The breaking point of Woodward, the moment when his critics got their strongest sense of impending disaster, was when he announced his first Test squad without the name of Gavin Henson. It seemed not so much a mistake as a monstrous oversight, rather as though the trainer of the Derby winner, Motivator, had simply forgotten to put the dazzling colt among the starters.
Henson may not be as good as Motivator, he may not have the turn of foot we imagine, not when it matters most; he may not get the full trip under the weight and the ruthlessness of Tana Umaga's All Blacks, but he – and all those who believe they have seen in him an authentic flash of potential greatness – were maybe entitled to know a little sooner than this desperate 11th hour.
This conviction could only be enhanced this week when you went from the room in the downtown hotel where Woodward made his mea culpa, admitted that he had got quite a number of things wrong, and found his principal victim, Henson, looking so relaxed he might have already been under the posts.
Said Henson: "Pressure? I don't really understand pressure, – not when I'm playing a match. Yes, it's a massive game this Saturday, but the only time I feel nerves is maybe on the training field... Say I'm kicking goals [no doubt from improbable distances] and am going for five out of five, and I've done four ...well I might feel a few nerves then, but that's it."
Like so many aspects of Henson's celebrated young life, there are hints of contradiction even in this statement of massive confidence. The legend is already established that the youngster beat the English at the Millennium Stadium earlier this year with a howitzer kick that was put over almost as a formality. But then there is a belief that, in fact, his senior colleague, Stephen Jones, doubtful about his own range, gave Henson no option after he had earlier declined the chance of taking a long penalty.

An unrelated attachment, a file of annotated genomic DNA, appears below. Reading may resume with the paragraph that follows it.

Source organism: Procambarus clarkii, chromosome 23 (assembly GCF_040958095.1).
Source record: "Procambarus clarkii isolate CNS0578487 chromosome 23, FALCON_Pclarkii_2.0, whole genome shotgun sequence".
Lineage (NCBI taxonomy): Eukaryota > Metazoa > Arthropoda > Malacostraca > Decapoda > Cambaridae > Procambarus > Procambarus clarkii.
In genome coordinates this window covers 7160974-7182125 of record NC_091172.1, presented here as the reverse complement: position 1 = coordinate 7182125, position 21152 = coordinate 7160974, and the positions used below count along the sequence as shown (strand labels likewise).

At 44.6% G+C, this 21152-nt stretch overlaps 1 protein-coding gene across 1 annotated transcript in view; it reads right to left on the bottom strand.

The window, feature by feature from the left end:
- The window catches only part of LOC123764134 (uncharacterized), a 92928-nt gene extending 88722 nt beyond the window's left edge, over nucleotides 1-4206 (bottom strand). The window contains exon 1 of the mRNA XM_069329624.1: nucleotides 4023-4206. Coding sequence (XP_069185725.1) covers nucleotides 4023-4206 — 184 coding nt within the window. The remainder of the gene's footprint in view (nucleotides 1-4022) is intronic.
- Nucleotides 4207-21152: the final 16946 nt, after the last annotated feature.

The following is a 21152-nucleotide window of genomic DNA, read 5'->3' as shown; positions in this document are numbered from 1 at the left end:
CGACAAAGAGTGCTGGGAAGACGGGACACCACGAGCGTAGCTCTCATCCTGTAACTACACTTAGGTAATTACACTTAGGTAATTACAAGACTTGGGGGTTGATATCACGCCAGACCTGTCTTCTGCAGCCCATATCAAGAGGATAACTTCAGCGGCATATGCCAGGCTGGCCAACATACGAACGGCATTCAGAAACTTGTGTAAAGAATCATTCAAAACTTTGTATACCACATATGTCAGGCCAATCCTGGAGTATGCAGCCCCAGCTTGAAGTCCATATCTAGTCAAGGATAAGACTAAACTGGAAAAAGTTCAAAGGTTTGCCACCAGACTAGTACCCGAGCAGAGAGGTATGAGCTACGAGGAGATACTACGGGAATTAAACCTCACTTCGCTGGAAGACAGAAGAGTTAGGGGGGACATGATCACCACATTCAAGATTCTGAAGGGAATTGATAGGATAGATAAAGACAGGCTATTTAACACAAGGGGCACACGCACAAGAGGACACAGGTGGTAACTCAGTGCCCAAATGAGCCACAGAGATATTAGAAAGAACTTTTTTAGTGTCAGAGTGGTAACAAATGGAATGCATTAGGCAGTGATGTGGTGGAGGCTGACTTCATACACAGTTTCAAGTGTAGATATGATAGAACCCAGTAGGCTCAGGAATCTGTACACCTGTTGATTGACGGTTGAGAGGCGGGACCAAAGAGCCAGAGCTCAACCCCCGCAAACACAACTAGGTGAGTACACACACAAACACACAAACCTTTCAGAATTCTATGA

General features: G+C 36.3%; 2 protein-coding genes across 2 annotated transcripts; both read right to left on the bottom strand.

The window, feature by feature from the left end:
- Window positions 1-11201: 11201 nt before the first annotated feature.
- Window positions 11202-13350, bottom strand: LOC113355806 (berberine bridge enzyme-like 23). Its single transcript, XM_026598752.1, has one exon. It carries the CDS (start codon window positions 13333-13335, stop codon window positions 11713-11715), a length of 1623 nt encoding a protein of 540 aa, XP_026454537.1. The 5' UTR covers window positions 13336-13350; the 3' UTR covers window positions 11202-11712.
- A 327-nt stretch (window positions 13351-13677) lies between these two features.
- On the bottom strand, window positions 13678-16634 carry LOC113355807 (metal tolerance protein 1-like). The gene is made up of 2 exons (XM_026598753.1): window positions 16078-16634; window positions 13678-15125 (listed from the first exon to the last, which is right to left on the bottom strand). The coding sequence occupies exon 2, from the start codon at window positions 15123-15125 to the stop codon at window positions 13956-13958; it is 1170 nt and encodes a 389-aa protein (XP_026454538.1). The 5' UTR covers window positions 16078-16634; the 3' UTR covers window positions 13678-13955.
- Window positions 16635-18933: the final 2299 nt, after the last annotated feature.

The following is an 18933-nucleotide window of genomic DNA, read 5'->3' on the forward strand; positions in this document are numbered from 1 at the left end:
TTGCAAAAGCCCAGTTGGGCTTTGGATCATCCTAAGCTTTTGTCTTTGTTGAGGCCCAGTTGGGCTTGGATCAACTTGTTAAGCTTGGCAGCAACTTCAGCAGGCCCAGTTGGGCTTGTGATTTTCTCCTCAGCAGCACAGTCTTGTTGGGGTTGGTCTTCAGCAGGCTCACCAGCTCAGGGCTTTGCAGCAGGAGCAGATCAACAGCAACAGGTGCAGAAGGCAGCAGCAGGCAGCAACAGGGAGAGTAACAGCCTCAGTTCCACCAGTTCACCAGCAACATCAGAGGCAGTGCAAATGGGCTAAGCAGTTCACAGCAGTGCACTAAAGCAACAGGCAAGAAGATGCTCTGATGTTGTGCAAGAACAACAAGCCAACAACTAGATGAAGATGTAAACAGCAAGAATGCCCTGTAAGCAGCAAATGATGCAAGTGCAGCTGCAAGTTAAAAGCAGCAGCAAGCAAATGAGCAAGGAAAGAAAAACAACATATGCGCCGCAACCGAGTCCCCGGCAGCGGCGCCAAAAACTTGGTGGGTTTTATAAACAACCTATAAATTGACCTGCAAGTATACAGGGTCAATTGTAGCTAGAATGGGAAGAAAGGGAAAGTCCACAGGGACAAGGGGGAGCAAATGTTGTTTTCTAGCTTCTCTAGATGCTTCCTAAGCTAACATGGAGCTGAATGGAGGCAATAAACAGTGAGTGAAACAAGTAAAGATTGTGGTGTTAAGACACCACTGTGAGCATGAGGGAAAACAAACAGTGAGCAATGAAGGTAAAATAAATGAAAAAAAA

However, the idea of Henson the natural, the free spirit soaring above the concerns of the obsessive Jonny Wilkinson, who claimed what the Welshman considered to be his natural place at No 12 in the first Test, was certainly encouraged in the first hours after Woodward's about-turn. Wilkinson, restored to his old No 10 position in what good judges are convinced is Woodward's final act of misplaced patronage of his World Cup-winning old guard, is the first to admit: "We are completely different people. He [Henson] tells me as soon as a game is over it is forgotten. He is thinking of the next one. I analyse everything that has happened." Another pointer: Henson telling his client newspaper, The Sun: "I can't wait... I'm feeling good, pretty awesome, pretty big... There's no doubt about it, this is the game to be involved in." If you ever hear Wilkinson say that he is feeling "pretty awesome", check for tide levels and lay down some tinned food and plenty of bottled water because the world will be slipping off its axis.
For the moment, Henson is more than anything an idea, a hope, rather than a reality, but if ever a rugby team needed such an injection of self-belief it is surely these no-hope Lions.
There is still, despite unequivocal statements by Woodward and some of his team-mates, much debate about quite how Henson handled the shock of his exclusion from the first Test. Some say he went on a rampage of regret. Others claim he was a model of reflection and calm, simply packing his boots and playing the midweek game with a cold determination to highlight the error of his coach's decision to leave him out of the big game. In another disturbingly disjointed Lions performance, Henson did this spectacularly enough, running in the two decisive tries with a power and a confidence that spoke of deep and easily conjured resources.